an:06074264
Zbl 1286.20033
Ershov, Mikhail
Golod-Shafarevich groups: a survey
EN
Int. J. Algebra Comput. 22, No. 5, Article ID 1230001, 68 p. (2012).
00304675
2012
j
20F05 20F50 20E18 20E07 20F69 16W50 17B50
Golod-Shafarevich groups; subgroup growth; class field tower problem; Burnside problem; numbers of generators; finite \(p\)-groups; graded algebras; Kurosh-Levitzky problem; infinite groups with finite subgroups; pro-\(p\) groups; infinite torsion groups; subgroups of finite index
The class field tower problem was posed by Furtw??ngler in 1925, and popularised by \textit{H. Hasse} [Jahresbericht D. M. V. 35, 1-55 (1926; JFM 52.0150.19)]. It can be stated as saying that there is no number field \(K\) whose maximal unramified prosoluble extension has infinite degree over \(K\). To provide a negative answer, one could show that for some prime \(p\) the maximal unramified \(p\)-extension \(K_p\) of \(K\) has infinite Galois group \(G_{K,p}\), the latter being a pro-\(p\) group.
\textit{I. R. Shafarevich} gave in 1963 [Publ. Math., Inst. Hautes ??tud. Sci. 18, 295-319 (1963; Zbl 0118.27505)] a formula for the minimal number of generators \(d(G_{K,p})\) of \(G_{K,p}\), and an upper bound for the minimal number \(r(G_{K,p})\) of relations. These results implied a negative answer to the problem, if one could show that there is no infinite sequence of finite \(p\)-groups \(G_n\) such that \(d(G_n)\to\infty\), while \(r(G_n)-d(G_n)\) stays bounded. This was achieved by \textit{E. S. Golod} and \textit{I. R. Shafarevich} in 1964 [Izv. Akad. Nauk SSSR Ser. Mat. 28, 261-272 (1964; Zbl 0136.02602)], when they were able to show that if \(G\) is a finite \(p\)-group, then \(r(G)>(d(G)-1)^2/4\), a result later improved to \(r(G)>d(G)^2/4\) by \textit{??. B. Vinberg} [Izv. Akad. Nauk SSSR, Ser. Mat. 29, 209-214 (1965; Zbl 0171.29401)] and \textit{P. Roquette} [in Algebraic Number Theory. Proceedings of an instructional conference organized by the London Mathematical Society. 231-249 (1967; Zbl 0153.07403)].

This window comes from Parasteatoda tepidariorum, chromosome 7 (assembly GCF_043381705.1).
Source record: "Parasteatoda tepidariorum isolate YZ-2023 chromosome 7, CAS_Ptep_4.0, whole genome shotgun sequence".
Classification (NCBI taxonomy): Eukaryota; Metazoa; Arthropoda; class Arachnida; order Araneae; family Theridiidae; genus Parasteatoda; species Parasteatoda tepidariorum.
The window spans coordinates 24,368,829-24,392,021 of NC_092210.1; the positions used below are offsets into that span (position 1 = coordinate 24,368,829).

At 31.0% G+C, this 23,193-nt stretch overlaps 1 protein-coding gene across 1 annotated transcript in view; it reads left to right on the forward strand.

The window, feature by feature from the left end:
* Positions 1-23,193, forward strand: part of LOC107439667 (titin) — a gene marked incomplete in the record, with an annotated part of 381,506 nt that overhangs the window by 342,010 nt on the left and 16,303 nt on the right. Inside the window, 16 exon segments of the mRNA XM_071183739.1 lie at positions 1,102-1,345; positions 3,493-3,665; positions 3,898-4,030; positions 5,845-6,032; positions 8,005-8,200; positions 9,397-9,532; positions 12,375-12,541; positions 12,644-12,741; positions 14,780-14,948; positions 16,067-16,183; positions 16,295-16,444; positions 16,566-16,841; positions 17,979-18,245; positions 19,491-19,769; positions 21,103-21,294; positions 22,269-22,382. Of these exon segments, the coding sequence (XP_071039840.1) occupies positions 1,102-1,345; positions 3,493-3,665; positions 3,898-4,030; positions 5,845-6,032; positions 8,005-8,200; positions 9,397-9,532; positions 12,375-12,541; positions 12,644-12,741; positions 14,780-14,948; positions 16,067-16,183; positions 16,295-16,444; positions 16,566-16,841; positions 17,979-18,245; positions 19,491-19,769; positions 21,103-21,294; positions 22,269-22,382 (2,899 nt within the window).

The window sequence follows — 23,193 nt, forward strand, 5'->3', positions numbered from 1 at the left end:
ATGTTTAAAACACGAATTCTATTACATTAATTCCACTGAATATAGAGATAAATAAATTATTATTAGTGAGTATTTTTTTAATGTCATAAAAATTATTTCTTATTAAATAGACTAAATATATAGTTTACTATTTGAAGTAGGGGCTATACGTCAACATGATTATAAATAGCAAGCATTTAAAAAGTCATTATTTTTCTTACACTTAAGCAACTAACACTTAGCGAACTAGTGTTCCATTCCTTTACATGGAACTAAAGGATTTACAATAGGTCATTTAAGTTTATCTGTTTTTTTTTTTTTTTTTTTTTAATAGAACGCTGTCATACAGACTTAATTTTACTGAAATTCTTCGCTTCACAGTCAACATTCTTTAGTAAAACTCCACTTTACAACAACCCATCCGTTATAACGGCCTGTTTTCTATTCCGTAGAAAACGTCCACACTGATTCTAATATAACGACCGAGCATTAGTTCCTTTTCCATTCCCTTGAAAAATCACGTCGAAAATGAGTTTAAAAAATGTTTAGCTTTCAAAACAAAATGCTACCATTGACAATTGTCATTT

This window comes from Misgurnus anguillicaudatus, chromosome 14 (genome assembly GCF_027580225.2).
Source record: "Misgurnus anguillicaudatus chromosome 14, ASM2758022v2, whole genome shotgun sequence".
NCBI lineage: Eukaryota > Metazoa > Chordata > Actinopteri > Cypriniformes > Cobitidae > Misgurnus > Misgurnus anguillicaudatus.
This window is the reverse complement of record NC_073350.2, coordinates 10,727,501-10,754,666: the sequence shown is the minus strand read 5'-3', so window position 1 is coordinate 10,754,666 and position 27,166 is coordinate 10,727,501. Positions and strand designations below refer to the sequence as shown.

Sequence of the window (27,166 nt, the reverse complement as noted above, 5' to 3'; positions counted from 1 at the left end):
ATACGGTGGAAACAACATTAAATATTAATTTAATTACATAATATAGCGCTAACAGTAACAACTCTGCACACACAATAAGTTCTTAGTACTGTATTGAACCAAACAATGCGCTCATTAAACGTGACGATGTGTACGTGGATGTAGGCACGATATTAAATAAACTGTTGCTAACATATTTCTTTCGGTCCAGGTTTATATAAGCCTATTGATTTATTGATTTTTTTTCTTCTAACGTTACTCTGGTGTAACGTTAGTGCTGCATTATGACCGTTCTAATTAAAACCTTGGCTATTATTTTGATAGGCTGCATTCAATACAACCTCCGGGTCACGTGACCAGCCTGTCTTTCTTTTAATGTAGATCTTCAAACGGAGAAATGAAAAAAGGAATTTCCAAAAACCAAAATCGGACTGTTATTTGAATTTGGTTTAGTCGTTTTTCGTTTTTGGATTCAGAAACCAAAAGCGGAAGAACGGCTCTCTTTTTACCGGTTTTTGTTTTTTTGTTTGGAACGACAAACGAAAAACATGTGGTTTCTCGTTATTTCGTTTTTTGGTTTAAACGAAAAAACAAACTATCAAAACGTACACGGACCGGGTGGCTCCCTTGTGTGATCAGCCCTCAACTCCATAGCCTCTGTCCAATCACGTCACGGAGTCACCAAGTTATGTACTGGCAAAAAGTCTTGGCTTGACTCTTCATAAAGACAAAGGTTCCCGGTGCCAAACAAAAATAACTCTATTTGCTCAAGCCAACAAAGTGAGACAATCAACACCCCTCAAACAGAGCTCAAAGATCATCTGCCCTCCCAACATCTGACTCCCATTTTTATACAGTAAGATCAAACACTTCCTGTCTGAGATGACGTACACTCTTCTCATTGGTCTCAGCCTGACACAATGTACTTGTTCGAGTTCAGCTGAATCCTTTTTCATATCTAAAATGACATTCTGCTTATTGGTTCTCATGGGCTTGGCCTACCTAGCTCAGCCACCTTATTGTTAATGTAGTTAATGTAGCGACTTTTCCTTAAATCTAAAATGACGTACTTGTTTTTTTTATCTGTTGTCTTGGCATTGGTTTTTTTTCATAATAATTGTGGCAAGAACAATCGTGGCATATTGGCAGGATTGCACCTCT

The paper under review is a survey of Golod-Shafarevich groups and algebras, that is, those groups and algebras \(G\) that satisfy the Golod-Shafarevich inequality \(r(G)>d(G)^2/4\). Here the relators can be counted in a certain weighted sense. \textit{E. S. Golod} was able to show [Am. Math. Soc., Translat., II. Ser. 48, 103-106 (1965); translation from Izv. Akad. Nauk SSSR, Ser. Mat. 28, 273-276 (1964; Zbl 0215.39202)] that there are Golod-Shafarevich abstract groups that are torsion, thus settling in the negative also the general Burnside problem.
Section~2 deals with the Golod-Shafarevich inequality for graded algebras, which is formulated in terms of Hilbert series and its applications to settling in the negative the Kurosh-Levitzky problem and the general Burnside problems.
Section~3 gives a formal definition of Golod-Shafarevich groups via degree functions and Hilbert series. A stronger version of a result of Golod is proved, stating that for every prime \(p\) and integer \(d\geq 2\) there exists an infinite \(d\)-generated \(p\)-torsion group in which every \((d-1)\)-generated subgroup is finite.